Leading waves of crisis, not recovery

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Recently, U.S. President Donald Trump said that the U.S. economic data is good and the state of the stock markets is inapprehensible. In fact, the situation is quite inapprehensible for us. We do not see this movement – as is often said – as a simple correction. The sharp sales wave that has started in the U.S. and spread to Asian and European stock exchanges is one of the most obvious and hardest fits of the crisis that shows that such convulsions will shake the system more frequently now.

That is, the system is bringing up its demand for change through such fits of crisis. The crisis reveals itself more in the two basic areas. First, the monetary system has not been left with much way to go. Second, the dollar-based monetary system is both consuming itself and shaking capital markets and the foundations of the real economy by metastasizing. In fact, signals coming from China have already begun to show that this wave is the deepest sign of a very severe systemic crisis. Lastly, China has leaked that they will demand fewer dollar-based U.S. bonds and that it is even working on a substitution strategy. In fact, China has been leaking this at certain intervals since the 2008 crisis. However, this recent leak corresponds to the most astonished period for the U.S. both politically and economically, and has been taken too seriously. After all, at such a time when the global growth has started to recover accompanied by wage increases, China, a power that finances the U.S. and will soon outperform it, has come to voice that new global growth will not occur through the U.S.-based financial system and the U.S.-built monetary system.

On the other hand, U.S. technology firms, which were regarded as the dynamics of overcoming the 2008 crisis, have started to rapidly lose their markets to Asian rivals and the technology they produce has fallen behind. It is now certain that technology revenues will be taken away from the U.S. This is the dynamic that will accelerate the unrecoverable decline in profits in traditional sectors on the technology side as well, and is the reality behind the current rapid sales.

Where are things heading? The fact that growth and inflation have started to appear in the U.S. and other developed countries is not a sign of overcoming the crisis, but the beginning of a new one. So, the end result is the stagflation process in which both inflation and unemployment will rise rapidly.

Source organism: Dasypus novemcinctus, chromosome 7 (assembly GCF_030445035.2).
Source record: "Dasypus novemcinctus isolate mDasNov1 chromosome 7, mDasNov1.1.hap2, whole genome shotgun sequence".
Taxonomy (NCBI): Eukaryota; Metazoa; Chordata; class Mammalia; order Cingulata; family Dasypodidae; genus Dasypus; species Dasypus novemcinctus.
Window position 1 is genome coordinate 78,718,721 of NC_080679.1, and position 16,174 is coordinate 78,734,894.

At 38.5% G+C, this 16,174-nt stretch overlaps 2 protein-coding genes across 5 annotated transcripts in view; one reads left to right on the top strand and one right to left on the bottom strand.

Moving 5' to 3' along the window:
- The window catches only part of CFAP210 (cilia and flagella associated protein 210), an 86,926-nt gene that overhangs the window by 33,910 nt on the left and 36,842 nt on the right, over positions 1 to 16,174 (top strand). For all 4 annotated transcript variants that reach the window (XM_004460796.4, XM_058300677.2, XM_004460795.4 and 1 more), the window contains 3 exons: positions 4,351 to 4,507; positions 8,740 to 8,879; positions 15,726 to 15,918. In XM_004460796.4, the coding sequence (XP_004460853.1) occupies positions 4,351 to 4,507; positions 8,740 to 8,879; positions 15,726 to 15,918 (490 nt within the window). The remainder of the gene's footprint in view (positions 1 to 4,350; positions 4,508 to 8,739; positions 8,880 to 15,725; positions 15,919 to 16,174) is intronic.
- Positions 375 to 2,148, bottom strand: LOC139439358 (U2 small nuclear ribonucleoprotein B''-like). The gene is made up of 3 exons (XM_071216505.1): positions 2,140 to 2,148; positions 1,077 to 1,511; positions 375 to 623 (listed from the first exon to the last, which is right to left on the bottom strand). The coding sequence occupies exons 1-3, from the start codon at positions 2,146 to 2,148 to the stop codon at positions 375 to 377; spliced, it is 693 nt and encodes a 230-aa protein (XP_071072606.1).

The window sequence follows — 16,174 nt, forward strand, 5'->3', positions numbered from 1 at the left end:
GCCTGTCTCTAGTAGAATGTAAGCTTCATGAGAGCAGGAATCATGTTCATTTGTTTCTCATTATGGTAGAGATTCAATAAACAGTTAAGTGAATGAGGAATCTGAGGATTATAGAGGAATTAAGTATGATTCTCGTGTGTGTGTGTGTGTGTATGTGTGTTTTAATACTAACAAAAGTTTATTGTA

What will happen to emerging economies? Undoubtedly, it would not be realistic to say that no one will be affected by such a subversion. However, it is not hard to say that Eurasia will quickly adjust itself to Asia's moves that will accelerate new transformation, and the countries in the region, especially Turkey, will put forward a new path (narrative) for growth and development. In this respect, we are on the verge of a new era both economically and politically and this beginning presents a great opportunity for Turkey. At this very point, I would like to move on to the issue of interest that President Recep Tayyip Erdoğan emphasizes on all occasions. This emphasis is undoubtedly the formulation of the demand for a production-oriented, human-centric, fair welfare economy through the issue of interest.

Here, interest is the key concept. In fact, an economy where interest rates stand out cannot make humanity its center and cannot highlight inclusive growth. It leads to a monopolistic economy that is not open and competitive. As such, it cannot meet the requirements of the global economy and lags behind in technological terms. As opposed to the oft-told story, interest is not an inevitable global economic reality, but an exploitation mechanism and a great deception. High interest rates do not serve industrialists or bankers who try to perform banking in the real sense. It is time to give up incorrect monetary and fiscal policies that generate high interest rates. Turkey will determinedly carry out reforms in this area and will be one of the leading countries of the current, great global transformation.

Meanwhile, I would like to touch on a failed understanding that should be abandoned all over the world. We have to change the outmoded concept of privatization. The approach to privatize something by selling it to those with the best offer without caring about the markets has gone bankrupt, not only in Turkey, but also around the world. Even the U.K. is suffering the consequence of this now. One of the most important reasons why the U.K. is lagging behind the global technological transformation is the unplanned and shortsighted wave of privatization made during former British Prime Minister Margaret Thatcher's era.

In Turkey, the most concrete example of this is the privatization of Türk Telekom.

The Türk Telekom case alone is proof of the fallacy of the understanding of privatization. In addition, such block sales are becoming a thing of the past. Here, the falsest move one can make in a world where the financial architecture is so advanced and capital markets have deepened is to sell one's strategic asset as a block for a mere song.

What should be done, then? Countries should supply such strategic assets through securitization in global markets. This should replace block sales. This method is also a way to prevent monopoly, distorted markets and false inflationary pricing. We have come to the end of the reductionism suggesting that if the state runs such assets, it will incur a loss, and if the private sector runs them, it will make a profit. The form of ownership behind a business no longer matters. What matters is to effectively manage that business in market conditions.

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